As the entire Maersk group sees higher profits powered by the booming container shipping sector, the company continues its diversification by buying into ‘last-mile’ e-retailing logistics.
Perhaps it is not surprising bearing in mind the market conditions, however, the company’s results released on Friday (August 6) show that the first half of the year saw a 183% year-on-year rise in Earnings Before Interest and Depreciation and Amortisation (EBITDA), to $9.1bn on a revenue increase of 44%, to $26.7bn. The second quarter saw an even greater increase in EBITDA of 198%, although these numbers are flattered by the conditions in same period last year.
As has become familiar over the past few quarters, Maersk’s numbers have been driven by the condition of the container shipping market, with the ‘Ocean’ business “impacted by the continuation of the exceptional market conditions driving up both long-term and short-term freight rates as a strong rebound in demand led to equipment shortage and bottlenecks.” Even though the volume of freight is still not back to the levels of 2019, half-year revenue was up by a third year-on-year to $20,550m whilst EBITDA exploded, trebling to $7,844m. The key was the fact that average freight rates rose by 59% in gross terms and even after stripping out the considerable increase in bunker fuel prices, were up by 49%. Maersk commented that the rate rises were “driven by long-term contracts renewing and short-term freight rates due to higher demand combined with bottlenecks and congestions.” It is also worth noting that it was headhauls that disproportionately drove demand and that the shortage of containers has resulted in “low reliability”.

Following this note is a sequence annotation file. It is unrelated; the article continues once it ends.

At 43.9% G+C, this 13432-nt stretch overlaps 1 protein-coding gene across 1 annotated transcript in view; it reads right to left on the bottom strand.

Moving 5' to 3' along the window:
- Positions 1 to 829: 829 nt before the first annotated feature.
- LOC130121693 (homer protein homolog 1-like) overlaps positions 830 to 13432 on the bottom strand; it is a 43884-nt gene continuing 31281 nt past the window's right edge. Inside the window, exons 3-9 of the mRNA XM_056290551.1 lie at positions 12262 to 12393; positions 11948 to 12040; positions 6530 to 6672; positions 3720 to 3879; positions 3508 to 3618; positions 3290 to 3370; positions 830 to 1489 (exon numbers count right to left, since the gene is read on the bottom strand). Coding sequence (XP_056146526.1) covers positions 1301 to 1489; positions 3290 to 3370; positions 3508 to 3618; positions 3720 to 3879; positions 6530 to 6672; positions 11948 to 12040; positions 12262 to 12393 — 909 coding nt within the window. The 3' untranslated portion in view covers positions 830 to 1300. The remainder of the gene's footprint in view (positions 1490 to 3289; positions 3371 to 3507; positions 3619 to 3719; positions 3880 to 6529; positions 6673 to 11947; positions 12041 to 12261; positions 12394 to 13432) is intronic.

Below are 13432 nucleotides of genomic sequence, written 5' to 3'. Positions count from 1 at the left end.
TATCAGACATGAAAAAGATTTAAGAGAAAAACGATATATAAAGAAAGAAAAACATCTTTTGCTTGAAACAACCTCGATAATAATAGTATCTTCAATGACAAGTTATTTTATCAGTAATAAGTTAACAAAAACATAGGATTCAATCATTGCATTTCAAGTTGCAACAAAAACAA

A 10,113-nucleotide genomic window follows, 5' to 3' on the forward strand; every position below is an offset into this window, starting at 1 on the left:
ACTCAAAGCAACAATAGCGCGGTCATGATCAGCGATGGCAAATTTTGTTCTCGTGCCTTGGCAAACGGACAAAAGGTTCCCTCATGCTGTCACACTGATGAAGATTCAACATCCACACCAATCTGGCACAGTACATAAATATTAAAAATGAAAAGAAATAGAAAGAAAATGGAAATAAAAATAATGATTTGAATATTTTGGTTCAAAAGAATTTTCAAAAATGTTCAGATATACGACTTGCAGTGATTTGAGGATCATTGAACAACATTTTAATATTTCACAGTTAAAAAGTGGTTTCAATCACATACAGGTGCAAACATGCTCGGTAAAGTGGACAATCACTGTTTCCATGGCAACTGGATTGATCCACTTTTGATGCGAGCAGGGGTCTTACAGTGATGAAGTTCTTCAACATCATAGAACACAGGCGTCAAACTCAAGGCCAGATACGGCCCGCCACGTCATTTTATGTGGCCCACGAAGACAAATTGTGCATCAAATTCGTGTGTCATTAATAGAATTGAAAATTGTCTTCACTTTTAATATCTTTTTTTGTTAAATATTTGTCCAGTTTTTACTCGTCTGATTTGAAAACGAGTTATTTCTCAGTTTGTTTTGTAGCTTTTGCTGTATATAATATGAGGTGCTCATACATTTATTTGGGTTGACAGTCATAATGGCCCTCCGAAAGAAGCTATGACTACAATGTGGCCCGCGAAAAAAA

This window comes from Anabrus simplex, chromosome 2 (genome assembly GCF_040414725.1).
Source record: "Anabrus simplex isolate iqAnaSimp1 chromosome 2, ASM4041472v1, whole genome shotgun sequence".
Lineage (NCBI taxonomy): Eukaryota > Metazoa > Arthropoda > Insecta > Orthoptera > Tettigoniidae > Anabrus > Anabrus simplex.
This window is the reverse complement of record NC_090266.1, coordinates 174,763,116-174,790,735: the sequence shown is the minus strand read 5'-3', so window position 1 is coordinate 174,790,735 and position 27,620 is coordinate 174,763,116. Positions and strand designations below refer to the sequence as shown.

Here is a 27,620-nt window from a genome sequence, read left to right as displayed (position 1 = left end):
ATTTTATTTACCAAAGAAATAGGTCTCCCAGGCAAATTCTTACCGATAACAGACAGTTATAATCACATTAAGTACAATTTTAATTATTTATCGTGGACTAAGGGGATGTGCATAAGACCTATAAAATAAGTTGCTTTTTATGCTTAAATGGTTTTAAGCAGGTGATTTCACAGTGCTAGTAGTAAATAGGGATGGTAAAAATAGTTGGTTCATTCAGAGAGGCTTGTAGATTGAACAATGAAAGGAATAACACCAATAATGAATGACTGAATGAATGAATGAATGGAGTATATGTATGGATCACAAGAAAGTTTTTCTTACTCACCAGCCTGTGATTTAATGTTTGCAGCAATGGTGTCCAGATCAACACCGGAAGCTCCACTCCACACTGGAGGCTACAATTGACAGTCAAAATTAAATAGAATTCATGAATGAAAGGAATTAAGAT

The other businesses within Maersk also did well, with the ‘Terminals and Towage business seeing EBITDA increasing for the half-year by more than 50% to $803m.
However, the results were also notable for affirming Maersk’s strategy of expanding into other areas of business with the purchase of two e-retail logistics services providers. The US-based Visible Supply Chain Management and the Netherlands based B2C Europe both offer fulfilment, and last-mile services are in the process of being bought by Maersk for $838m and $86m respectively. They will, in the words of Maersk “deliver on our integrator vision” enabling Maersk to develop “its offering with both e-commerce fulfilment and e-delivery capabilities, enabled by an e-commerce tech platform”.
The two acquisitions are somewhat removed from the business of container shipping, illustrating the degree to which Maersk is committed to the broader vision of end-to-end logistics capability on its customers’ supply chain. It is an aggressive move, yet Maersk has said that it will continue to acquire logistics companies. At least as long as the container shipping market is as strong as it is at present it will have the capital to do so.
Source: Transport Intelligence, August 10, 2021
Author: Thomas Cullen